Dietrich Bonhoeffer: The German Minister Who Stood Against Hitler's Germany
Dietrich Bonhoeffer was a Protestant Lutheran Pastor in Germany when Hitler was in power. He was a leader in the church and was known for voicing his opposition to Hitler and persecution of the Jews. Bonhoeffer declared the church couldn’t just bandage victims seen under the wheel but was also responsible for jamming the spoke of the wheel used to cause harm. He preached against Hitler, worked for the small resistance movement in Germany, helped German Jews escape to Switzerland and more. His loud and constant opposition to the Nazis in Germany resulted in Bonhoeffer being arrested. During the last months of World War II, he was executed at the Flossian concentration camp.
Dietrich Bonhoeffer was born in Breslau, Germany on February 4, 1906. He was the sixth of seven children. His father was Karl Bonhoeffer who was a neurologist and psychiatrist. His mother was Paula Bonhoeffer who worked as a teacher. Her great-grandfather was Karl Bonhoeffer, a well-known Protestant theologian. During his youth, Bonhoeffer exhibited great promise with playing music. His family thought he would pursue a career as a musician. All of them were shocked when Dietrich Bonhoeffer told his family he wanted to become a priest. Bonhoeffer was 14 years old.
In 1927, Dietrich Bonhoeffer completed his studies at the University of Berlin and earned a doctorate in theology. Bonhoeffer was 25 years old when he was ordained as a priest. He then spent some time in the United State and Spain after graduating. This gave him a broader perspective of the world. Bonhoeffer felt this experience gave him a more practical understanding of the Gospels. It is during this time he developed his belief it was the church’s obligation to be involved with social justice. He believed the church was responsible for protecting those in the world who were oppressed. After he finished traveling in 1931, he returned to Berlin. This was a very unstable time in Germany. The Great Depression was affecting nations all over the world. German unemployment was very high. It is believed this helped Hitler win the election in 1933. During this time, the churches that supported the Nazi were labeled as intact churches. Those few that opposed the Nazis were labeled as destroyed churches.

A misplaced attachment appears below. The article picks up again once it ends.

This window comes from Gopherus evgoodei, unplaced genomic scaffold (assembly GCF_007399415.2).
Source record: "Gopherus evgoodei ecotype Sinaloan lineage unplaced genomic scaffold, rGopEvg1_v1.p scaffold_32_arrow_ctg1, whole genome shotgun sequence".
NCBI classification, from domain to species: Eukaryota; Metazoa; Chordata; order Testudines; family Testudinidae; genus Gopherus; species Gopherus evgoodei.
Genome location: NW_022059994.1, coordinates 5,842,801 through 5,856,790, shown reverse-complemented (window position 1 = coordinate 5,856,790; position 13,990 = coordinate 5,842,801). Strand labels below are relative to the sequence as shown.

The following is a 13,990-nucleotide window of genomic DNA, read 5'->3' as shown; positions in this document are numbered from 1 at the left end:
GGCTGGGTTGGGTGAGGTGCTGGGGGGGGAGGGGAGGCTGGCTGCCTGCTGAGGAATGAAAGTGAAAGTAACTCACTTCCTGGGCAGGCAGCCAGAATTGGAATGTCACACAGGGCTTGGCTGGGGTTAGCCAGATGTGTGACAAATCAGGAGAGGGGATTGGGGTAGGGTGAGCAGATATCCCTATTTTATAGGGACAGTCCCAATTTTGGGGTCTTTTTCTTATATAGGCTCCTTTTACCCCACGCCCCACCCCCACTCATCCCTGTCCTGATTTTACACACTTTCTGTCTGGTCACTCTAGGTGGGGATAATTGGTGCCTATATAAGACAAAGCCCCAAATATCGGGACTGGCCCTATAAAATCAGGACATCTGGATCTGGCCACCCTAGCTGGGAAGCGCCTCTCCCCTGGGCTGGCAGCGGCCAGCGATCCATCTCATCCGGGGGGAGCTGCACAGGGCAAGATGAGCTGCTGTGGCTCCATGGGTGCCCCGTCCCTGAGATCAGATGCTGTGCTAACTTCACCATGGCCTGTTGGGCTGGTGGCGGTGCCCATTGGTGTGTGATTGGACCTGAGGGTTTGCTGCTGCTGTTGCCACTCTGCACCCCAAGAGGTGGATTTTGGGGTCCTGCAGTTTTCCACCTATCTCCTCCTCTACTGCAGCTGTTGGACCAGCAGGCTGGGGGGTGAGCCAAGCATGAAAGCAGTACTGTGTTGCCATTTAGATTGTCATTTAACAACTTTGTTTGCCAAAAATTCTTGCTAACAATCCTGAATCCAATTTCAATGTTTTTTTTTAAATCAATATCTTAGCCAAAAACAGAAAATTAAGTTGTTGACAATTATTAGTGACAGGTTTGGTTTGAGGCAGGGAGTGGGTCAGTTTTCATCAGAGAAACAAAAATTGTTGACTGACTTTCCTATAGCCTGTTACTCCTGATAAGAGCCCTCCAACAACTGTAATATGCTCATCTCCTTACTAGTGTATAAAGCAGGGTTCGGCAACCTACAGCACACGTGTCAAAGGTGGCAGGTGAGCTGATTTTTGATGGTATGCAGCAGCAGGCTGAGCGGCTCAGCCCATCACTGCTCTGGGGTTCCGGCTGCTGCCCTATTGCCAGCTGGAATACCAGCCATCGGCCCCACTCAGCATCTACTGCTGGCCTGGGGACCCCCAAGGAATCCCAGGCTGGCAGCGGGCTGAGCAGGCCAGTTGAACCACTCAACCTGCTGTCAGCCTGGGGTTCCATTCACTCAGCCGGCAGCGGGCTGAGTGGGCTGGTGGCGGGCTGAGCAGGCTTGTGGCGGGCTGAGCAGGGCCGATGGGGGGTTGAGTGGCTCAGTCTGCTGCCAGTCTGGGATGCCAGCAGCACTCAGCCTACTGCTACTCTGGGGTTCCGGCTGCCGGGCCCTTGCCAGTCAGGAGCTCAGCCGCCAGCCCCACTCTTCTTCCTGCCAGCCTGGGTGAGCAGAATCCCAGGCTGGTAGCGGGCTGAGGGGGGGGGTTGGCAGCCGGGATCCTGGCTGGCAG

Two months prior to the Nazis taking over Germany in 1932, an election was held by the church to determine church officials. It was a struggle between the nationalistic German Christians and young reformers. Hitler came to power and went against the German constitution by demanding new church elections be held in 1933. The elections were rigged and all important positions in the church went to Deutsche Christen people who supported the Nazis. This was the beginning of Bonhoeffer's conflict with the German church, Nazis as well as Hitler's Germany.
During 1933, Bonhoeffer voiced his opposition to the persecution of Jews. He worked to persuade church leaders they had a responsibility to confront this type of policy. Bonhoeffer made a radio broadcast that year. During it, he criticized Hitler as well as the persecution of the Jews. Bonhoeffer talked about danger from the followers of the Fuhrer and them being an idolatrous cult. The radio broadcast was cut off in the middle of him speaking.
The Confessing Church
Bonhoeffer formed a breakaway church known as The Confessing Church. The driving force in this church was to stand against the German Christian movement supporting the Nazis. Too many people around him felt helpless to go against the Nazification of German society as well as the Nazi churches. Bonhoeffer was extremely upset by this course of events. He was given an appointment in London to serve in a German-speaking Protestant church for two years.
Enemy Of The State